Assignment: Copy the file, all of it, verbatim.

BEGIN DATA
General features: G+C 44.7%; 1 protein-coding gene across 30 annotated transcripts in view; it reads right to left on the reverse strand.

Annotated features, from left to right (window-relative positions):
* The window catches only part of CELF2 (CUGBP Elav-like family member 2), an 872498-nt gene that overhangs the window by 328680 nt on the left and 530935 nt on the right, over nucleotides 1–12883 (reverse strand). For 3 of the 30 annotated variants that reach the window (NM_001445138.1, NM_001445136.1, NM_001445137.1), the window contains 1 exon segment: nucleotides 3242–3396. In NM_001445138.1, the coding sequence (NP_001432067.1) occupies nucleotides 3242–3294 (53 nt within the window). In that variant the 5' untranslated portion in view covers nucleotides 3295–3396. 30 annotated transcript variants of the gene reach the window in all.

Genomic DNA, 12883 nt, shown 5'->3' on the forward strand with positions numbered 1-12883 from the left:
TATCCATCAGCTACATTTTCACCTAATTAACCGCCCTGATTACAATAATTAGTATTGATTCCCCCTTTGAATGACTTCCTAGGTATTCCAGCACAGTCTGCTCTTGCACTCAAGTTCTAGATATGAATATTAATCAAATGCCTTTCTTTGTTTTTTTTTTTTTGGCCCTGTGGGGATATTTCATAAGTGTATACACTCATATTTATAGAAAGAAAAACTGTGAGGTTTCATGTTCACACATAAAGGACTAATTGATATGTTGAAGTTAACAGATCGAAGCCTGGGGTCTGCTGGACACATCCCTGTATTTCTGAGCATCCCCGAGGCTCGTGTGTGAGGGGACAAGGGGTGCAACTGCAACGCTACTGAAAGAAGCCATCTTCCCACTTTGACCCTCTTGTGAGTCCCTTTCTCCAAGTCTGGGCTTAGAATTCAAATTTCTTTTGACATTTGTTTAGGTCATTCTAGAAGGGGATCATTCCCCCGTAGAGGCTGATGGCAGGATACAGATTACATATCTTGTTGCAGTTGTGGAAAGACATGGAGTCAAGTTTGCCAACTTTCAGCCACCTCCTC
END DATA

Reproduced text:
General features: G+C 44.7%; 1 protein-coding gene across 30 annotated transcripts in view; it reads right to left on the reverse strand.

Annotated features, from left to right (window-relative positions):
* The window catches only part of CELF2 (CUGBP Elav-like family member 2), an 872498-nt gene that overhangs the window by 328680 nt on the left and 530935 nt on the right, over nucleotides 1–12883 (reverse strand). For 3 of the 30 annotated variants that reach the window (NM_001445138.1, NM_001445136.1, NM_001445137.1), the window contains 1 exon segment: nucleotides 3242–3396. In NM_001445138.1, the coding sequence (NP_001432067.1) occupies nucleotides 3242–3294 (53 nt within the window). In that variant the 5' untranslated portion in view covers nucleotides 3295–3396. 30 annotated transcript variants of the gene reach the window in all.

Genomic DNA, 12883 nt, shown 5'->3' on the forward strand with positions numbered 1-12883 from the left:
TATCCATCAGCTACATTTTCACCTAATTAACCGCCCTGATTACAATAATTAGTATTGATTCCCCCTTTGAATGACTTCCTAGGTATTCCAGCACAGTCTGCTCTTGCACTCAAGTTCTAGATATGAATATTAATCAAATGCCTTTCTTTGTTTTTTTTTTTTTGGCCCTGTGGGGATATTTCATAAGTGTATACACTCATATTTATAGAAAGAAAAACTGTGAGGTTTCATGTTCACACATAAAGGACTAATTGATATGTTGAAGTTAACAGATCGAAGCCTGGGGTCTGCTGGACACATCCCTGTATTTCTGAGCATCCCCGAGGCTCGTGTGTGAGGGGACAAGGGGTGCAACTGCAACGCTACTGAAAGAAGCCATCTTCCCACTTTGACCCTCTTGTGAGTCCCTTTCTCCAAGTCTGGGCTTAGAATTCAAATTTCTTTTGACATTTGTTTAGGTCATTCTAGAAGGGGATCATTCCCCCGTAGAGGCTGATGGCAGGATACAGATTACATATCTTGTTGCAGTTGTGGAAAGACATGGAGTCAAGTTTGCCAACTTTCAGCCACCTCCTC